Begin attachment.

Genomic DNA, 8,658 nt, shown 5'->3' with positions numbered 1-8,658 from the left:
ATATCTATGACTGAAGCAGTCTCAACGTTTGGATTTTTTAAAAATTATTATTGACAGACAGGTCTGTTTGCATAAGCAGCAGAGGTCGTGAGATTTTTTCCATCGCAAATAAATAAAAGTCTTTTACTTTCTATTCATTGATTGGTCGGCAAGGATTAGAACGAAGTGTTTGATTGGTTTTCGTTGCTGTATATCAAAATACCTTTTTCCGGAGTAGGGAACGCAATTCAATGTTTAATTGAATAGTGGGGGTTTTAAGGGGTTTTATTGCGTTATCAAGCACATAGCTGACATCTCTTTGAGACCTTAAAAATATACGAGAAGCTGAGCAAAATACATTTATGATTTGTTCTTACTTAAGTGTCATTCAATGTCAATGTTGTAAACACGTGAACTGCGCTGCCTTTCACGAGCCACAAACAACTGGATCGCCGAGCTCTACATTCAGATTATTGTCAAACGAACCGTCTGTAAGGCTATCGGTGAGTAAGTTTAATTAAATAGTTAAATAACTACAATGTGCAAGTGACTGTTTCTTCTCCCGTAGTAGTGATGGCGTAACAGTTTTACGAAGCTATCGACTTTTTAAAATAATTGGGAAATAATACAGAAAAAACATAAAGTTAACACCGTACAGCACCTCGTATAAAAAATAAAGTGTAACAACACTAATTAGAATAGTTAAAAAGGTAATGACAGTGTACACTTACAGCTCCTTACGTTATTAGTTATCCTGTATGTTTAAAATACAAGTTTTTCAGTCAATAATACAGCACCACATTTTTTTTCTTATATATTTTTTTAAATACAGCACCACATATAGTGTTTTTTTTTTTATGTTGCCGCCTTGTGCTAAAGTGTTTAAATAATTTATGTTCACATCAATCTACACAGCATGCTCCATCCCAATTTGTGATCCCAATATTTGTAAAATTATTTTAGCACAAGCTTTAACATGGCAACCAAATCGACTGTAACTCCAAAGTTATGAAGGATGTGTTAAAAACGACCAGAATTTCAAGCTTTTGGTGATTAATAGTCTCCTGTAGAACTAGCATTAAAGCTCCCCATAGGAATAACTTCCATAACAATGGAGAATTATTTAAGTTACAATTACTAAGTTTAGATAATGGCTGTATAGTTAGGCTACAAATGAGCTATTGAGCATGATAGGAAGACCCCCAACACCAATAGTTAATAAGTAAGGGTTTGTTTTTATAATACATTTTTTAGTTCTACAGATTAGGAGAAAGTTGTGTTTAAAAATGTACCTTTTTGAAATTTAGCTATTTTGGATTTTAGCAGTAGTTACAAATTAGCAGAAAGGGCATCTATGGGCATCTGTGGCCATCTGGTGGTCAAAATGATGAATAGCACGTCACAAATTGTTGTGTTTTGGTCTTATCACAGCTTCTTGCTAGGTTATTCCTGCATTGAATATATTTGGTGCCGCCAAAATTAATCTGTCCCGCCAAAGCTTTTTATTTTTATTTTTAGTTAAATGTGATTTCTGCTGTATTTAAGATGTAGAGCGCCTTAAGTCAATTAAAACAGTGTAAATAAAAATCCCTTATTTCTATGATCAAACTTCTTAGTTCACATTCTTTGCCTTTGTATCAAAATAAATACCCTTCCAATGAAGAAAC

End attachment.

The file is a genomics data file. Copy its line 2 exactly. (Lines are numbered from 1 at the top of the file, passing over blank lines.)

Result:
ATATCTATGACTGAAGCAGTCTCAACGTTTGGATTTTTTAAAAATTATTATTGACAGACAGGTCTGTTTGCATAAGCAGCAGAGGTCGTGAGATTTTTTCCATCGCAAATAAATAAAAGTCTTTTACTTTCTATTCATTGATTGGTCGGCAAGGATTAGAACGAAGTGTTTGATTGGTTTTCGTTGCTGTATATCAAAATACCTTTTTCCGGAGTAGGGAACGCAATTCAATGTTTAATTGAATAGTGGGGGTTTTAAGGGGTTTTATTGCGTTATCAAGCACATAGCTGACATCTCTTTGAGACCTTAAAAATATACGAGAAGCTGAGCAAAATACATTTATGATTTGTTCTTACTTAAGTGTCATTCAATGTCAATGTTGTAAACACGTGAACTGCGCTGCCTTTCACGAGCCACAAACAACTGGATCGCCGAGCTCTACATTCAGATTATTGTCAAACGAACCGTCTGTAAGGCTATCGGTGAGTAAGTTTAATTAAATAGTTAAATAACTACAATGTGCAAGTGACTGTTTCTTCTCCCGTAGTAGTGATGGCGTAACAGTTTTACGAAGCTATCGACTTTTTAAAATAATTGGGAAATAATACAGAAAAAACATAAAGTTAACACCGTACAGCACCTCGTATAAAAAATAAAGTGTAACAACACTAATTAGAATAGTTAAAAAGGTAATGACAGTGTACACTTACAGCTCCTTACGTTATTAGTTATCCTGTATGTTTAAAATACAAGTTTTTCAGTCAATAATACAGCACCACATTTTTTTTCTTATATATTTTTTTAAATACAGCACCACATATAGTGTTTTTTTTTTTATGTTGCCGCCTTGTGCTAAAGTGTTTAAATAATTTATGTTCACATCAATCTACACAGCATGCTCCATCCCAATTTGTGATCCCAATATTTGTAAAATTATTTTAGCACAAGCTTTAACATGGCAACCAAATCGACTGTAACTCCAAAGTTATGAAGGATGTGTTAAAAACGACCAGAATTTCAAGCTTTTGGTGATTAATAGTCTCCTGTAGAACTAGCATTAAAGCTCCCCATAGGAATAACTTCCATAACAATGGAGAATTATTTAAGTTACAATTACTAAGTTTAGATAATGGCTGTATAGTTAGGCTACAAATGAGCTATTGAGCATGATAGGAAGACCCCCAACACCAATAGTTAATAAGTAAGGGTTTGTTTTTATAATACATTTTTTAGTTCTACAGATTAGGAGAAAGTTGTGTTTAAAAATGTACCTTTTTGAAATTTAGCTATTTTGGATTTTAGCAGTAGTTACAAATTAGCAGAAAGGGCATCTATGGGCATCTGTGGCCATCTGGTGGTCAAAATGATGAATAGCACGTCACAAATTGTTGTGTTTTGGTCTTATCACAGCTTCTTGCTAGGTTATTCCTGCATTGAATATATTTGGTGCCGCCAAAATTAATCTGTCCCGCCAAAGCTTTTTATTTTTATTTTTAGTTAAATGTGATTTCTGCTGTATTTAAGATGTAGAGCGCCTTAAGTCAATTAAAACAGTGTAAATAAAAATCCCTTATTTCTATGATCAAACTTCTTAGTTCACATTCTTTGCCTTTGTATCAAAATAAATACCCTTCCAATGAAGAAAC